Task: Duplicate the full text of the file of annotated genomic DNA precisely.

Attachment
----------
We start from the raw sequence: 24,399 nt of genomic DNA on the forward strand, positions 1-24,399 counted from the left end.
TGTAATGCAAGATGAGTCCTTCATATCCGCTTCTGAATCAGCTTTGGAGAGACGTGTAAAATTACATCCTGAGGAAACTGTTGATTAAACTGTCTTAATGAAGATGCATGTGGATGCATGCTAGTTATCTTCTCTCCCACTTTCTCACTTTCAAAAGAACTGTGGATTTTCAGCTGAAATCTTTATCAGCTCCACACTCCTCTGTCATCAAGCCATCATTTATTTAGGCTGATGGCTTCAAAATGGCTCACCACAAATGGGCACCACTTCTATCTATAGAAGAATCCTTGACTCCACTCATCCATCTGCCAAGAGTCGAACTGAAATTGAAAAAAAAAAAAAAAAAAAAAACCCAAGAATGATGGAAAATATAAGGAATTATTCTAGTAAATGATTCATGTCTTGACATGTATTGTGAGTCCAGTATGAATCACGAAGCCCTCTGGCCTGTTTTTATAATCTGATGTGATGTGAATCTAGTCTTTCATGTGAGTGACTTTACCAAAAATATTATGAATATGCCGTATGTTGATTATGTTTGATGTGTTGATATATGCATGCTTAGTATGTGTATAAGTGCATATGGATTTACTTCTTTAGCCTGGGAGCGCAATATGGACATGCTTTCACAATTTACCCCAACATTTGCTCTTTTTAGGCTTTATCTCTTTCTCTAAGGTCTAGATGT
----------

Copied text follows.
We start from the raw sequence: 24,399 nt of genomic DNA on the forward strand, positions 1-24,399 counted from the left end.
TGTAATGCAAGATGAGTCCTTCATATCCGCTTCTGAATCAGCTTTGGAGAGACGTGTAAAATTACATCCTGAGGAAACTGTTGATTAAACTGTCTTAATGAAGATGCATGTGGATGCATGCTAGTTATCTTCTCTCCCACTTTCTCACTTTCAAAAGAACTGTGGATTTTCAGCTGAAATCTTTATCAGCTCCACACTCCTCTGTCATCAAGCCATCATTTATTTAGGCTGATGGCTTCAAAATGGCTCACCACAAATGGGCACCACTTCTATCTATAGAAGAATCCTTGACTCCACTCATCCATCTGCCAAGAGTCGAACTGAAATTGAAAAAAAAAAAAAAAAAAAAAACCCAAGAATGATGGAAAATATAAGGAATTATTCTAGTAAATGATTCATGTCTTGACATGTATTGTGAGTCCAGTATGAATCACGAAGCCCTCTGGCCTGTTTTTATAATCTGATGTGATGTGAATCTAGTCTTTCATGTGAGTGACTTTACCAAAAATATTATGAATATGCCGTATGTTGATTATGTTTGATGTGTTGATATATGCATGCTTAGTATGTGTATAAGTGCATATGGATTTACTTCTTTAGCCTGGGAGCGCAATATGGACATGCTTTCACAATTTACCCCAACATTTGCTCTTTTTAGGCTTTATCTCTTTCTCTAAGGTCTAGATGT